A rupture at a BP pipeline closed for maintenance spilled 4200 gallons of a mixture of methanol and oily water onto the Alaskan tundra over the weekend.
According to Reuters, the spill was discovered Saturday night at the Lisburne oil fields. It not only poses a threat to the fragile ecosystem but raises concerns once again about safety issues around oil fields. Last year, a BP deep water rig in the Gulf of Mexico exploded and sent some 5 million gallons of crude oil into the gulf before being stopped.
Earlier this month, a pipeline owned by Exxon ruptured and poured tens of thousands of gallons of oil into the Yellowstone River in Montana. In 1989, the Exxon Valdez accident spilled 750,000 barrels of crude oil into Prince William Sound.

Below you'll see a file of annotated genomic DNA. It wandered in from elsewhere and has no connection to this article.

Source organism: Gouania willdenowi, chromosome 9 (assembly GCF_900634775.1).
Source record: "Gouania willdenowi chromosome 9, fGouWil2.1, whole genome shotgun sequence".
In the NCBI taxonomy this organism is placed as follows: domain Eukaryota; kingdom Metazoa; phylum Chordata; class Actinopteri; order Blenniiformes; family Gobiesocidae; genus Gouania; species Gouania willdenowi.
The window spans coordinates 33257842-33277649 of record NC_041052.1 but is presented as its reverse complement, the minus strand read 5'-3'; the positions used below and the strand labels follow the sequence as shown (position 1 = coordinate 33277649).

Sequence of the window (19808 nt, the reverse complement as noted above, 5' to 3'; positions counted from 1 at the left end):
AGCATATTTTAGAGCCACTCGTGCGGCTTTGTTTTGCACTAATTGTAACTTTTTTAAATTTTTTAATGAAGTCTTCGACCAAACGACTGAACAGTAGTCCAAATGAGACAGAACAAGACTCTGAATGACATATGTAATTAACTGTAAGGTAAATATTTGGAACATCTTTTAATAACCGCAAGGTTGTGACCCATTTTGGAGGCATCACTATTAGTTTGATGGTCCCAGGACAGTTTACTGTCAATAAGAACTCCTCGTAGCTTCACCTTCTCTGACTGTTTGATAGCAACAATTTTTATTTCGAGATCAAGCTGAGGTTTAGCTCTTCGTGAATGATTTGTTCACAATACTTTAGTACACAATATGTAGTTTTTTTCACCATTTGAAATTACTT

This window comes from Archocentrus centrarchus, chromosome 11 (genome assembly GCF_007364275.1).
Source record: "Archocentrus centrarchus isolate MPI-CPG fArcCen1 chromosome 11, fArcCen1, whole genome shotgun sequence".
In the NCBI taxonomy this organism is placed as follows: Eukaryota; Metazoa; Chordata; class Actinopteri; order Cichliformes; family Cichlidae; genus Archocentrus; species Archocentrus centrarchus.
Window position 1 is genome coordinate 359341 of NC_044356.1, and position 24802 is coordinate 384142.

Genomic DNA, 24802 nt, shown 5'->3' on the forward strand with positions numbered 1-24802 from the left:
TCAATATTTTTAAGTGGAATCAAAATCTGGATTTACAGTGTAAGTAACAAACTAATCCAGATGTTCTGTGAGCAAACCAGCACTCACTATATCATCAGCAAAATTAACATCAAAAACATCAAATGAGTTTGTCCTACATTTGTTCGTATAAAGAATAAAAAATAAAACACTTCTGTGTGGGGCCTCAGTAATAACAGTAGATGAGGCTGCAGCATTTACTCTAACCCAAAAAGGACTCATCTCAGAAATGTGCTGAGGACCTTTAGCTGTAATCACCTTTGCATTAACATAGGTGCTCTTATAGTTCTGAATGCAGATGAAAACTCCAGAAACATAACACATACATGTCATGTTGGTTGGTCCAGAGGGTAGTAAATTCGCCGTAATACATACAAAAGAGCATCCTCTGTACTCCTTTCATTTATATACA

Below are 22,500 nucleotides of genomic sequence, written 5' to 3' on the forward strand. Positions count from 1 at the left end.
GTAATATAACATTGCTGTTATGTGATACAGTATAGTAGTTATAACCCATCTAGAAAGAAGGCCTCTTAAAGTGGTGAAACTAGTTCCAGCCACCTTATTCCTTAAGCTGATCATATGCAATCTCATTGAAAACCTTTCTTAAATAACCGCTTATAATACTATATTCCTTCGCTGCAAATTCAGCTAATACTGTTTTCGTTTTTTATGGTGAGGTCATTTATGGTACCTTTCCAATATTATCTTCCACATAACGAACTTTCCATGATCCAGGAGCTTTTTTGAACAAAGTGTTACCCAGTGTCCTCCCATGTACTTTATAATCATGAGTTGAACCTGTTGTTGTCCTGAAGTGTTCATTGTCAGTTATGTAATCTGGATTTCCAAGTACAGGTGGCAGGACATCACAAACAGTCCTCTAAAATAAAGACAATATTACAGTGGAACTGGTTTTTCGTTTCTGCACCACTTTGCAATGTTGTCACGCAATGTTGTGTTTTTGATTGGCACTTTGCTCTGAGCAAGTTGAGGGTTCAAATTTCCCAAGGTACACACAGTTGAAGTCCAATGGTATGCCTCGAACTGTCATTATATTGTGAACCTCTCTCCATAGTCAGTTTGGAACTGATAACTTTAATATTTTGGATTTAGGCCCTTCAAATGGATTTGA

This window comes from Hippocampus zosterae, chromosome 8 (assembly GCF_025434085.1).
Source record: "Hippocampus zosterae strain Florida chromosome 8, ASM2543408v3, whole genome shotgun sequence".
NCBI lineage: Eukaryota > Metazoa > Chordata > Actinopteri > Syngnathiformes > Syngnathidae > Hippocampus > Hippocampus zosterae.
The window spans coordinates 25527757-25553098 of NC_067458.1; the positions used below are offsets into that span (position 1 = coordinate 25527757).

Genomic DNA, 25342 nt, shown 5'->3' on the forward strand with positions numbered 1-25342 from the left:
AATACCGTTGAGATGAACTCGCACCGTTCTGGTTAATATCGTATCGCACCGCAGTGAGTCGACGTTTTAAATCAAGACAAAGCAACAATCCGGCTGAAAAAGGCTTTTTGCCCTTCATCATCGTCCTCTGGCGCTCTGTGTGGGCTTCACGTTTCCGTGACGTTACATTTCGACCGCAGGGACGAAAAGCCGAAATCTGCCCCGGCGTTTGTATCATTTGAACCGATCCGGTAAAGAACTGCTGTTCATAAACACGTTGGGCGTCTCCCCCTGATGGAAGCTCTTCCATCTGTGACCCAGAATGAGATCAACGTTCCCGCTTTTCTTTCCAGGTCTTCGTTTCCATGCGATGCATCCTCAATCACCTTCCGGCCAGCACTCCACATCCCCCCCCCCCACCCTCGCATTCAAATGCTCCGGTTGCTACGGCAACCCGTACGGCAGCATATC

In March of 2006, more than 200,000 gallons of crude oil were spilled at BPs Prudhoe Bay pipeline. It was not until May of this year that BP agreed to pay $25 million in damages in that incident. Shortcuts to safety measures were blamed.
And last May, the Trans-Alaska Pipeline, owned mainly by BP, spilled several thousand barrels of crude oil after a power outage during a safety check opened several valves.
Just last Friday, BP announced it is working to improve safety standards as it resumes deep water drilling again in the Gulf of Mexico.
“We believe the commitments we have outlined today will promote greater levels of safety and preparedness in deepwater drilling,” said BP CEO Bob Dudley in a company statement.